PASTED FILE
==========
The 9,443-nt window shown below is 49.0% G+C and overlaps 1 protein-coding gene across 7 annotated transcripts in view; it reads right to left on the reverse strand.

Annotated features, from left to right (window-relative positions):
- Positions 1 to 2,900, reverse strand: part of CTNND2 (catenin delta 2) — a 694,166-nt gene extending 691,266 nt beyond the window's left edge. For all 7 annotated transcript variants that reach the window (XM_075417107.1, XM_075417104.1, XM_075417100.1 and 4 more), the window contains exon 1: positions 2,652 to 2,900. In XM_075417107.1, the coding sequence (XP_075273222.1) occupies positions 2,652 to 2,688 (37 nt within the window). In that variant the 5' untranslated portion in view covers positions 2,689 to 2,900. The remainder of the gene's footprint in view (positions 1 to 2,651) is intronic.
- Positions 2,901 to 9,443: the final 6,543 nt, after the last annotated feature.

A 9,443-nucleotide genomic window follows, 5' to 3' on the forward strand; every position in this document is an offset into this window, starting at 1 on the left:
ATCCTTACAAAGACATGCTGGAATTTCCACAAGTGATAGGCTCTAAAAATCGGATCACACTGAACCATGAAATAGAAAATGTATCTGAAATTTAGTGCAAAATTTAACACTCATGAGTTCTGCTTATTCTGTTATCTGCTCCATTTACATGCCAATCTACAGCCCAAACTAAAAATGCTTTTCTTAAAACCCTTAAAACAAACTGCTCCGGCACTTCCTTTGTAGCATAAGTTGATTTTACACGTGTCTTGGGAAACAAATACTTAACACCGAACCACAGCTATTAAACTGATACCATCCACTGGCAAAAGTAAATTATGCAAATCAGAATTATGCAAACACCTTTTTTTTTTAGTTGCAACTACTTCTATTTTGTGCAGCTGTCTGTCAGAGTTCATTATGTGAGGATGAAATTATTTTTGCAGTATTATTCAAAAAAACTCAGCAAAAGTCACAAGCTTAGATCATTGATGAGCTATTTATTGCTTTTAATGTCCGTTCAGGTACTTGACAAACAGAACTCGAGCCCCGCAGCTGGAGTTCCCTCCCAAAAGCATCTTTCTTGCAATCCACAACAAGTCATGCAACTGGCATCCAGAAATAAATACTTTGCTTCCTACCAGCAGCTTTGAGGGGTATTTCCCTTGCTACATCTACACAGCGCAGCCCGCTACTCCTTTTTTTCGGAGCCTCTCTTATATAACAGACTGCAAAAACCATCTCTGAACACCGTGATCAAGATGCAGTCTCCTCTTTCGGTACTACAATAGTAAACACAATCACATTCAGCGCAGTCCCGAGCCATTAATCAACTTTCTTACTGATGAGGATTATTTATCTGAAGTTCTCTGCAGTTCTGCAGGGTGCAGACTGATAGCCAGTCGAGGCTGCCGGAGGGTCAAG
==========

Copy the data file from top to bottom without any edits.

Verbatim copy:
The 9,443-nt window shown below is 49.0% G+C and overlaps 1 protein-coding gene across 7 annotated transcripts in view; it reads right to left on the reverse strand.

Annotated features, from left to right (window-relative positions):
- Positions 1 to 2,900, reverse strand: part of CTNND2 (catenin delta 2) — a 694,166-nt gene extending 691,266 nt beyond the window's left edge. For all 7 annotated transcript variants that reach the window (XM_075417107.1, XM_075417104.1, XM_075417100.1 and 4 more), the window contains exon 1: positions 2,652 to 2,900. In XM_075417107.1, the coding sequence (XP_075273222.1) occupies positions 2,652 to 2,688 (37 nt within the window). In that variant the 5' untranslated portion in view covers positions 2,689 to 2,900. The remainder of the gene's footprint in view (positions 1 to 2,651) is intronic.
- Positions 2,901 to 9,443: the final 6,543 nt, after the last annotated feature.

A 9,443-nucleotide genomic window follows, 5' to 3' on the forward strand; every position in this document is an offset into this window, starting at 1 on the left:
ATCCTTACAAAGACATGCTGGAATTTCCACAAGTGATAGGCTCTAAAAATCGGATCACACTGAACCATGAAATAGAAAATGTATCTGAAATTTAGTGCAAAATTTAACACTCATGAGTTCTGCTTATTCTGTTATCTGCTCCATTTACATGCCAATCTACAGCCCAAACTAAAAATGCTTTTCTTAAAACCCTTAAAACAAACTGCTCCGGCACTTCCTTTGTAGCATAAGTTGATTTTACACGTGTCTTGGGAAACAAATACTTAACACCGAACCACAGCTATTAAACTGATACCATCCACTGGCAAAAGTAAATTATGCAAATCAGAATTATGCAAACACCTTTTTTTTTTAGTTGCAACTACTTCTATTTTGTGCAGCTGTCTGTCAGAGTTCATTATGTGAGGATGAAATTATTTTTGCAGTATTATTCAAAAAAACTCAGCAAAAGTCACAAGCTTAGATCATTGATGAGCTATTTATTGCTTTTAATGTCCGTTCAGGTACTTGACAAACAGAACTCGAGCCCCGCAGCTGGAGTTCCCTCCCAAAAGCATCTTTCTTGCAATCCACAACAAGTCATGCAACTGGCATCCAGAAATAAATACTTTGCTTCCTACCAGCAGCTTTGAGGGGTATTTCCCTTGCTACATCTACACAGCGCAGCCCGCTACTCCTTTTTTTCGGAGCCTCTCTTATATAACAGACTGCAAAAACCATCTCTGAACACCGTGATCAAGATGCAGTCTCCTCTTTCGGTACTACAATAGTAAACACAATCACATTCAGCGCAGTCCCGAGCCATTAATCAACTTTCTTACTGATGAGGATTATTTATCTGAAGTTCTCTGCAGTTCTGCAGGGTGCAGACTGATAGCCAGTCGAGGCTGCCGGAGGGTCAAG